Here are the best military photos for the week of June 17th
An F-35A Lightning II from Hill Air Force Base, Utah, takes off from Nellis AFB, Nev., Feb. 2, 2017, during Red Flag 17-01. This is the first F-35A deployment to Red Flag since the Air Force declared the jet combat ready in August 2016. (U.S. Air Force photo by R. Nial Bradshaw)

This long-planned deployment continues to galvanize the U.S. commitment to security and stability throughout Europe. The aircraft and personnel will remain in Europe for several weeks.

The F-35A will also forward deploy to maximize training opportunities, strengthen the NATO alliance, and gain a broad familiarity of Europe’s diverse operating conditions.

Fifth-Generation Fighter

“This is an incredible opportunity for [U.S. Air Forces in Europe] airmen and our NATO allies to host this first overseas training deployment of the F-35A aircraft,” said Air Force Gen. Tod D. Wolters, commander of USAFE and Air Forces Africa.

“As we and our joint F-35 partners bring this aircraft into our inventories, it’s important that we train together to integrate into a seamless team capable of defending the sovereignty of allied nations.”

The introduction of the premier fifth-generation fighter to Europe brings state-of-the-art sensors, interoperability, and a vast array of advanced air-to-air and air-to-surface munitions that will help maintain the fundamental territorial and air sovereignty rights of all nations.

Here are the best military photos for the week of June 17th
U.S. Air Force F-35A Lightning II Joint Strike Fighters from the 58th Fighter Squadron. (Photo by Master Sgt. Donald R. Allen (Cropped))

The fighter provides unprecedented precision-attack capability against current and emerging threats with unmatched lethality, survivability, and interoperability.

The deployment was supported by the U.S. Air Force’s Air Mobility Command. Multiple refueling aircraft from four different bases provided more than 400,000 pounds of fuel during the “tanker bridge” from the United States to Europe.

Additionally, C-17 Globemaster III and C-5 Galaxy aircraft transported maintenance equipment and personnel to England.

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The only time the Soviet Union officially fought the US was in brutal air combat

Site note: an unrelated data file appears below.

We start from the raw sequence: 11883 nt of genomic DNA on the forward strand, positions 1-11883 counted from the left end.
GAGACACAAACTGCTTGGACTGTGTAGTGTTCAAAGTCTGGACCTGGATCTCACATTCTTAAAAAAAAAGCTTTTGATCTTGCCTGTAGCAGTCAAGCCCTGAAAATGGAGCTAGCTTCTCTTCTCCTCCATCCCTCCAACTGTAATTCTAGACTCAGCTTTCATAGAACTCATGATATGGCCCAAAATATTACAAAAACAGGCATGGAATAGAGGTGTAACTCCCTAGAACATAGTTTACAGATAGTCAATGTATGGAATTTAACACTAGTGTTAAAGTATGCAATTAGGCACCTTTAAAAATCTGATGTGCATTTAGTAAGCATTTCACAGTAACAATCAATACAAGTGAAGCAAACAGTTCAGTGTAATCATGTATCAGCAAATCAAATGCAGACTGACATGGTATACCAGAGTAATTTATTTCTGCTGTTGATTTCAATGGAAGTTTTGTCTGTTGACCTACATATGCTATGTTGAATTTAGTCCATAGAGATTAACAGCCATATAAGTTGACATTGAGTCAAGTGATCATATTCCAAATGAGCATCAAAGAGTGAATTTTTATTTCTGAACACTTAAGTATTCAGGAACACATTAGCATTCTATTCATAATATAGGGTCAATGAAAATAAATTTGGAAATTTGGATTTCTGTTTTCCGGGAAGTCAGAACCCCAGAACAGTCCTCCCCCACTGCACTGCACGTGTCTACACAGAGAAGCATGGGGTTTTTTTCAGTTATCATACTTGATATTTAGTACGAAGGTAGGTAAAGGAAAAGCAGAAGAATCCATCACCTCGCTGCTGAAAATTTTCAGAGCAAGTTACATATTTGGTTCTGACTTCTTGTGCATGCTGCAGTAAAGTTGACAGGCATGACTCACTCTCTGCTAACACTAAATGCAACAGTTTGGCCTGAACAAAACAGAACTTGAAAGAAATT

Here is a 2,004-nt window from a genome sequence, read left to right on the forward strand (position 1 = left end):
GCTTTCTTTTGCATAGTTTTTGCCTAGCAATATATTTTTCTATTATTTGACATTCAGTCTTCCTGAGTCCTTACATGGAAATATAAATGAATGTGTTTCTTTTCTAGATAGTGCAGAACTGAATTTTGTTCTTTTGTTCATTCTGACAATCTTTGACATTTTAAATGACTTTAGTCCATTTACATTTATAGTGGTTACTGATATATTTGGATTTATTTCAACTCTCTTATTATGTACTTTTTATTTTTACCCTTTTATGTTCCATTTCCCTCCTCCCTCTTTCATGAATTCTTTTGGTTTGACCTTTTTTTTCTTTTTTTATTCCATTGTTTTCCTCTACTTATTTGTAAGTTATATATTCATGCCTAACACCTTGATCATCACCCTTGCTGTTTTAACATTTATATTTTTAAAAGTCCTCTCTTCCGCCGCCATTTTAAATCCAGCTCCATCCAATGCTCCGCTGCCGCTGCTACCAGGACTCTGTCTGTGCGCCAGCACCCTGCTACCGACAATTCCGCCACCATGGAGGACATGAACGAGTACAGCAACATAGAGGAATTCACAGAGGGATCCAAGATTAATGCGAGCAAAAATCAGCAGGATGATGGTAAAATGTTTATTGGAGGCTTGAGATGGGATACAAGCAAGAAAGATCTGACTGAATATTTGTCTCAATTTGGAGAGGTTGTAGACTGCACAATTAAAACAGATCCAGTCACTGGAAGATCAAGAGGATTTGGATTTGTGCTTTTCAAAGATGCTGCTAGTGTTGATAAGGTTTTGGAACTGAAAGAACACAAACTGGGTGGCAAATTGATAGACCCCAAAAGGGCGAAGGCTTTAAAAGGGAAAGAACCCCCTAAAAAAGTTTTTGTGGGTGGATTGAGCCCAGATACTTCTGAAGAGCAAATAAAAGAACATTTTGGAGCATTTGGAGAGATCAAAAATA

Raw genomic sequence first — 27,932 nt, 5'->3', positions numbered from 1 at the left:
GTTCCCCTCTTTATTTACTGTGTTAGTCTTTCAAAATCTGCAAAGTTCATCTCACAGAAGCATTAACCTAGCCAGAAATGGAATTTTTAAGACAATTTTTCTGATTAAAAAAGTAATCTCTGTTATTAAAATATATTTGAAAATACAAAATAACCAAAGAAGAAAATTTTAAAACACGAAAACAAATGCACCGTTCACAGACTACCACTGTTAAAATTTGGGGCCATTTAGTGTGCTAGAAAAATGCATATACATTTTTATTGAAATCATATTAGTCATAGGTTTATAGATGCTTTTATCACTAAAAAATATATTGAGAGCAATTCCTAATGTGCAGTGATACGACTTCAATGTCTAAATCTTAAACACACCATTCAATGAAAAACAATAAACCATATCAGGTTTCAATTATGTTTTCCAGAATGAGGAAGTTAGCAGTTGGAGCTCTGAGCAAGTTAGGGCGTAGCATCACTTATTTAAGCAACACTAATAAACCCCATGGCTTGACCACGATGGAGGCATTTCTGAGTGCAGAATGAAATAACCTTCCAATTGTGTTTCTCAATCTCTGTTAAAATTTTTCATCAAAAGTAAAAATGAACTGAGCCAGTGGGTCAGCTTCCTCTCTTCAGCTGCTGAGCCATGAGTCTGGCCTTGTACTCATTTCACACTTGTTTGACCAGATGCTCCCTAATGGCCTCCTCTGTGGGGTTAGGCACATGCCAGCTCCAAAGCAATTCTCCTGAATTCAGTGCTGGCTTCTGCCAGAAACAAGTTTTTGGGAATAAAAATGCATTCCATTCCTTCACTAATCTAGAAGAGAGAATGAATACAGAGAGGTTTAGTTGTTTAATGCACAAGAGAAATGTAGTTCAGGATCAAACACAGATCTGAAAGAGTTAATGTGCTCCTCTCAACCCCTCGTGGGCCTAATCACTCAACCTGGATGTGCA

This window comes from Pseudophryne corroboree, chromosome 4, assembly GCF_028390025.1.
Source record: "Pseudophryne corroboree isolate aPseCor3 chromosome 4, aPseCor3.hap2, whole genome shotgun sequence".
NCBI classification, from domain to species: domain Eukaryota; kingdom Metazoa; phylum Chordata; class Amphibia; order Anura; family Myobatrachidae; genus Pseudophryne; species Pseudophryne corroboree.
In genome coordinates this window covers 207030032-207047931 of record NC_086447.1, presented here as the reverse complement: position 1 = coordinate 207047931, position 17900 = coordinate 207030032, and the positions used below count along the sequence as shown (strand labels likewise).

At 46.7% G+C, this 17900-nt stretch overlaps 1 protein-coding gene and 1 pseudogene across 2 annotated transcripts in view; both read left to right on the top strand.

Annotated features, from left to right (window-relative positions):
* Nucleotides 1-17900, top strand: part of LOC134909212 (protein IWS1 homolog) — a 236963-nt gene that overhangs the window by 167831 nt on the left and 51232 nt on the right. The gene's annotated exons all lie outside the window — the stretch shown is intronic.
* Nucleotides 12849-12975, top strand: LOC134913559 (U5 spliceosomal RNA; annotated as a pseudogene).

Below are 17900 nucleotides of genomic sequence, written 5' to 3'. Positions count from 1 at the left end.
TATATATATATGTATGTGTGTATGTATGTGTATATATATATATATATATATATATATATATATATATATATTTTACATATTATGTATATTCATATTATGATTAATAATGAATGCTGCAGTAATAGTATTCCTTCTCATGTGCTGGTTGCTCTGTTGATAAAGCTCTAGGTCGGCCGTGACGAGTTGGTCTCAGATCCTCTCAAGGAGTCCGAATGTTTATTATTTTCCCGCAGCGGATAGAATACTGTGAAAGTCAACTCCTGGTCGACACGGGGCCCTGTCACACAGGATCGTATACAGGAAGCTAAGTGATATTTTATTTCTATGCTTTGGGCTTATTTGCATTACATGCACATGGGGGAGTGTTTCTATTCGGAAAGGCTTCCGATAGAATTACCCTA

In October 1944, WWII was still raging all across Europe. On the Eastern Front, Red Army troops in Yugoslavia were making their way to bolster other Soviet forces in the region when American P-38 Lightning fighters started raining lead on them.


In response, the Soviet Air Force launched two groups of its premiere fighter of the time, the Yakovlev Yak-3. The Yaks fought the Yanks for a good 15 minutes over the Yugoslav (now Serbia) town of Niš. No one knows exactly how or where the error started, but each side fought the other viciously, thinking they were fighting Nazis.

Here are the best military photos for the week of June 17th
Soviet Yak-9s in flight. ‘The pilots who flew it regarded its performance as comparable to or better than that of the Messerschmitt Bf-109G and Focke-Wulf Fw 190A-3/A-4. (Wikimedia Commons)

The Americans’ small taste of the brutality of Eastern Front combat cost dozens of Soviet and American lives.

The Soviets claimed the American fighters were 400 kilometers off course, and thus saw the Red Army ground forces as an unknown German force. Others believe the meetup was intentional, but that the Red Army moved faster than anticipated. When the Americans encountered a significant force 100 kilometers ahead of the expected Allied position, they engaged.

Here are the best military photos for the week of June 17th
(Norwich University)

No matter what, the result was an intense air battle that both countries have kept classified for decades. Norwich University calls it the 8th largest air battle in history, even though the exact number of American fighters is unknown.

In fact, most official details are still classified, but both the United States and Russia admit the event occurred. An estimated 30 Soviet ground troops and airmen died in the fighting and Soviet accounts tell of P-38 fighters being shot down.

Another account of the battle, from Soviet Colonel Nikolai Shmelev, details American fighters strafing the airfields near Niš as Russian Yakovlev-9 planes were taxiing to fend off the U.S. Lightnings.

This would not be the only time Soviet and American fighter pilots would tangle with each other in the coming years. They would also fight (unofficially) over the Korean Peninsula and Vietnam, not to mention the numerous Cold War incidents of airspace violations and interceptions.

Enjoy some WWII gun camera footage from the P-38:

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How the US Army responded to internet claim that Captain America was owed $3 million in back pay

A fan on Reddit once calculated that the US government would owe Captain America more than $3 million in back pay if the events in the Marvel Universe were real.


A US Army spokesman told INSIDER that the fan had a point but that calculating the exact dollar amount isn’t so simple.

Here’s the backstory.

After defeating Hydra in World War II, Captain America was lost in the Arctic north from 1945 to 2011. During those six decades on ice, he was never technically discharged. As a result (the theory goes), the government owes him payment for those 66 years of service.

Redditor Anon33249038 crunched the numbers and concluded that the First Avenger is entitled to $3,154,619.52, adjusting for inflation.

The analysis factors in the Army’s 1945 pay grade, biannual raises, and how long Cap spent on ice before he returned to active duty in 2011 at the start of “The Avengers.”